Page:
There are plenty of third-party budget templates that you can find online with a quick search, but Google has two options in their model section: an annual budget and a monthly budget. Both templates are comprehensive, allowing you to itemize all your expenses and income streams into various predefined categories and subcategories that you can change to suit your needs. The annual budget template also provides a month-by-month summary of your net income, expenses, and savings.
For users who want to simplify the budgeting process, some Sheets templates are connected to third-party software that allows you to import your financial transaction data.
Google Sheets is secure for tracking your finances because it works with Google server protection: unless you have shared your Google Sheet with someone, no one can access your files without the username and your Gmail account password. If you want to make your Google account more secure, the company offers two-factor authentication and physical security keys like YubiKey.
Google Sheets is a completely free way to start budgeting – all you need is a Gmail account.
Availability and ratings
Google Sheets is available on web browsers and smartphones. The Google Sheets app is available in the App Store (for iOS) and on Google Play (for Android).
App Store Rating at time of writing: 4.8 out of 5 (over 900,000 ratings)
Note on Google Play at time of writing: 4.0 out of 5 (over 100,000 ratings)
At the end of the line
If you’re new to budgeting and like the idea of manually entering your expenses and income into a spreadsheet, Google Sheets is the best free option.
Users have access to different template options, third-party add-on software for some models, and easy access to their spreadsheet on both their computer and phone.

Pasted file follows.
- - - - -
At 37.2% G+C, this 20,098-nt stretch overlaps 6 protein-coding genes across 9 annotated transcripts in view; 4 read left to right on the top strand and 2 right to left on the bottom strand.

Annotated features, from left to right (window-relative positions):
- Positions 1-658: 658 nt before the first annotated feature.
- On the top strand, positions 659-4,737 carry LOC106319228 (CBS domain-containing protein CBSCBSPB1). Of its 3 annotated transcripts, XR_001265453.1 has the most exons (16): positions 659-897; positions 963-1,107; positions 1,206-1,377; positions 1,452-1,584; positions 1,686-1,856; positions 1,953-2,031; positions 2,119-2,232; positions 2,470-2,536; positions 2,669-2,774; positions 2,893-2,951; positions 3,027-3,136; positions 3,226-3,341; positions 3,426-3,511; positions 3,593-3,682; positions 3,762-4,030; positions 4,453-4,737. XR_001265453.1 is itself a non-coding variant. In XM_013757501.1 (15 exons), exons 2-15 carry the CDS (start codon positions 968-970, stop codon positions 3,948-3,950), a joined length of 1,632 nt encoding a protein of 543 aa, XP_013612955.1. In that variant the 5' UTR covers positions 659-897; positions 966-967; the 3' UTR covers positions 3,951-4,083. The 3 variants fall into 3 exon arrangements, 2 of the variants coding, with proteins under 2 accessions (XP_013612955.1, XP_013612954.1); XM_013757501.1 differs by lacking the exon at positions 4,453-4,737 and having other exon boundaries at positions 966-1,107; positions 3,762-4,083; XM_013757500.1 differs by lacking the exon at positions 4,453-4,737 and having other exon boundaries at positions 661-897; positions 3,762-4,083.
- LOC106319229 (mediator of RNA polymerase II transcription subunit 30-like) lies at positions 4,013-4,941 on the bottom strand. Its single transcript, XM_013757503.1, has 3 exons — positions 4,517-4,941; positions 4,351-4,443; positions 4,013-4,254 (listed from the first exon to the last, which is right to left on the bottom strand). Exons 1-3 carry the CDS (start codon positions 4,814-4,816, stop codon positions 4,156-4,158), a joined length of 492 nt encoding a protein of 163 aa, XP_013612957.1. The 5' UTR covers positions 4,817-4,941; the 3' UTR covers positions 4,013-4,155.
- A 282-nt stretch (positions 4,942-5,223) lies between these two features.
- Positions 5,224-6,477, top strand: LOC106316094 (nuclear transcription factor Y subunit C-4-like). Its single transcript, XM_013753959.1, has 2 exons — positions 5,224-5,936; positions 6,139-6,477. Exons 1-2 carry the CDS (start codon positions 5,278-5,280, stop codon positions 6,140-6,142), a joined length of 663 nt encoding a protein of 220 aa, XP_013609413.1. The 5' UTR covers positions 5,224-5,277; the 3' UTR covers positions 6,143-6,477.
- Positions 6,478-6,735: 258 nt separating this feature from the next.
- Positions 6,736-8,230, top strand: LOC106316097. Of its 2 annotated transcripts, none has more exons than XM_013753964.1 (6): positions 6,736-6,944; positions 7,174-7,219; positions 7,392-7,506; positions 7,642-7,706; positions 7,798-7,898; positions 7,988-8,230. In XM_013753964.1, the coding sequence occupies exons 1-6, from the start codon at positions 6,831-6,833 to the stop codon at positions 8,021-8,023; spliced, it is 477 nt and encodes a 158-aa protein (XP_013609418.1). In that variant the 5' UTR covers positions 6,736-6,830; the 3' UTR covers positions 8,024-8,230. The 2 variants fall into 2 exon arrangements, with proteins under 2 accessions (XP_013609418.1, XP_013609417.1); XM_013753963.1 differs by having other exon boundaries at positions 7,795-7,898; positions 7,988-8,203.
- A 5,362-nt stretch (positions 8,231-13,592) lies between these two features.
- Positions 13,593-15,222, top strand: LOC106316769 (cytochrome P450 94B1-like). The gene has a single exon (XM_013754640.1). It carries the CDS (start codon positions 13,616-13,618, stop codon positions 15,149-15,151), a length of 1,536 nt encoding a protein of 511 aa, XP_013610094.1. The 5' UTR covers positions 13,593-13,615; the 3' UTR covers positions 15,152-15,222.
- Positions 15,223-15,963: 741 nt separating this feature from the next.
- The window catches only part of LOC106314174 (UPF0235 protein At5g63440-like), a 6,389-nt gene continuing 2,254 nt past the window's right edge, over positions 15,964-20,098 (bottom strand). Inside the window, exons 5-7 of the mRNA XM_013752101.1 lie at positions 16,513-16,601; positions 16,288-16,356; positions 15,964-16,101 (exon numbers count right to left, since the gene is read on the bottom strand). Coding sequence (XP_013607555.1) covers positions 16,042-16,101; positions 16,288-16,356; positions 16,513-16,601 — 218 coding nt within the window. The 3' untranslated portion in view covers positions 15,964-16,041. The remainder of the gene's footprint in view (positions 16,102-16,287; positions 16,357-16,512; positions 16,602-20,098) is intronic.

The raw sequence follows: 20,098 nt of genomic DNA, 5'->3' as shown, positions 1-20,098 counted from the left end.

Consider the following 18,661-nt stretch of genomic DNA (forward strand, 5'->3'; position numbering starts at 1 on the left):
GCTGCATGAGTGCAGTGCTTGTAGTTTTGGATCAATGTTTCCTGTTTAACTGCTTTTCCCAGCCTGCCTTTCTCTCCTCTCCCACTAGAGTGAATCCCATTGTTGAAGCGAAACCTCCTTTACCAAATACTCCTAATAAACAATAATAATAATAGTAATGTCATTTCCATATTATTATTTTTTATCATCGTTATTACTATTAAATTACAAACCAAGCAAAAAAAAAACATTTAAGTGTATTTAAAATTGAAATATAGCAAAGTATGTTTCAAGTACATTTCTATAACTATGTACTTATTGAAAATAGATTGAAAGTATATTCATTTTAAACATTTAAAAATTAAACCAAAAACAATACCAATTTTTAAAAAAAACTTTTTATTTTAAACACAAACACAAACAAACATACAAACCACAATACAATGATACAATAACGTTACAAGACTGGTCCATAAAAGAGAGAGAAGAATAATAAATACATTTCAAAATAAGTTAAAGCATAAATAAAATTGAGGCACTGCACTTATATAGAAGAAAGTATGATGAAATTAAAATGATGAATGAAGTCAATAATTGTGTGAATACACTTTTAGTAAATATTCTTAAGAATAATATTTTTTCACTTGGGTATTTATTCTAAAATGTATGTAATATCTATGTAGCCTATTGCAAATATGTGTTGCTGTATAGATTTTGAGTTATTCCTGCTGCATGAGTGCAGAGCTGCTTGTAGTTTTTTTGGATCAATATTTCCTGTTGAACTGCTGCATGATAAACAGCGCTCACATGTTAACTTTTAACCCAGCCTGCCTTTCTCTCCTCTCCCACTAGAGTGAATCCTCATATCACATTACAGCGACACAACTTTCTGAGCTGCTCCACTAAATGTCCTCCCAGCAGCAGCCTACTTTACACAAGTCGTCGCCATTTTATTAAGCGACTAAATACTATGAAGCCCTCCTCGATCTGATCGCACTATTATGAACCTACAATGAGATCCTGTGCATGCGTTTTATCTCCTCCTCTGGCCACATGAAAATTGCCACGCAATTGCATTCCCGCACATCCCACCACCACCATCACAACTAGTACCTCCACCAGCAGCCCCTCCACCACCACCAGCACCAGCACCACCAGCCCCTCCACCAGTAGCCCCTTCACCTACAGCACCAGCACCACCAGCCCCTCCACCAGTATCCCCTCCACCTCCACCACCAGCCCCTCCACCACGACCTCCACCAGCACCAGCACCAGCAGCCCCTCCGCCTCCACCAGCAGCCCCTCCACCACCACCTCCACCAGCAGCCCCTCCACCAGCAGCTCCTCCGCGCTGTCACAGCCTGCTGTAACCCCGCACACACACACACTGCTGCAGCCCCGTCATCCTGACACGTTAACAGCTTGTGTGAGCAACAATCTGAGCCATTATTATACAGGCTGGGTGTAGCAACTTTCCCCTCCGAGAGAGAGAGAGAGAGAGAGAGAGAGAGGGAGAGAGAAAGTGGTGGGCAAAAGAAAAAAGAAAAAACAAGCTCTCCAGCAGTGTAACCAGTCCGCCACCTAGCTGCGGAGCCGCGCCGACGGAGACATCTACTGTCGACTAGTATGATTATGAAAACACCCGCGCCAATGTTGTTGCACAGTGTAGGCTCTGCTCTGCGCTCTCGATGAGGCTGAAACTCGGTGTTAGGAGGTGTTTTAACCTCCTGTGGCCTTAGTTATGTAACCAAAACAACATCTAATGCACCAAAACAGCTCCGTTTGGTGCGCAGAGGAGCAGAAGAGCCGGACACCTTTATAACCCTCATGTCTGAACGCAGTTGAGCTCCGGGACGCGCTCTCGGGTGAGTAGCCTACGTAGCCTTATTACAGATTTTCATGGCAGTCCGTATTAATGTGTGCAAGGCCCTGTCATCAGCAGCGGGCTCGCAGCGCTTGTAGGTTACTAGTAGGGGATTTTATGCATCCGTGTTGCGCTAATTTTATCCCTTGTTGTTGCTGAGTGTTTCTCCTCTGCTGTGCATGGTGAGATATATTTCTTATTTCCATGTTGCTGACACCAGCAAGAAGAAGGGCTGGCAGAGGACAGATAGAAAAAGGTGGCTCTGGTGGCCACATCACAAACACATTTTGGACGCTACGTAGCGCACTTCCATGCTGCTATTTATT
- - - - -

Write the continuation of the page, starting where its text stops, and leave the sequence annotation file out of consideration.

For those who want a budgeting app that easily syncs with their bank account and credit card and automatically categorizes their spending, consider mint. The budgeting app is also completely free and comes with a few extra bells and whistles, especially to alert you when you’re going over budget, incurring ATM fees, or having payments due.
Learn more: 5 tips on what to look for when choosing a budgeting app
To determine which free budgeting tools provide the best user experience, Select analyzed over a dozen different budgeting tools and looked at their functionality and user reviews.
We’ve refined our ranking by finding at least one choice in each of the following categories: Spreadsheets, Desktop Software, and Smartphone Apps. We wanted variety in how users can budget, and we ranked each tool based on who it’s best for (everyone, newbies, investors, or small business owners).
The five tools we have selected for this ranking are all free and easy to use. For our selection, we also favored budgeting tools that have good user reviews.
Other factors we looked at included security features, user personalization, and illustrative data information, such as charts and reports, that are available.
Editorial note: Any opinions, analysis, criticism or recommendations expressed in this article are the sole responsibility of the editorial staff of Select and have not been reviewed, endorsed or otherwise approved by any third party.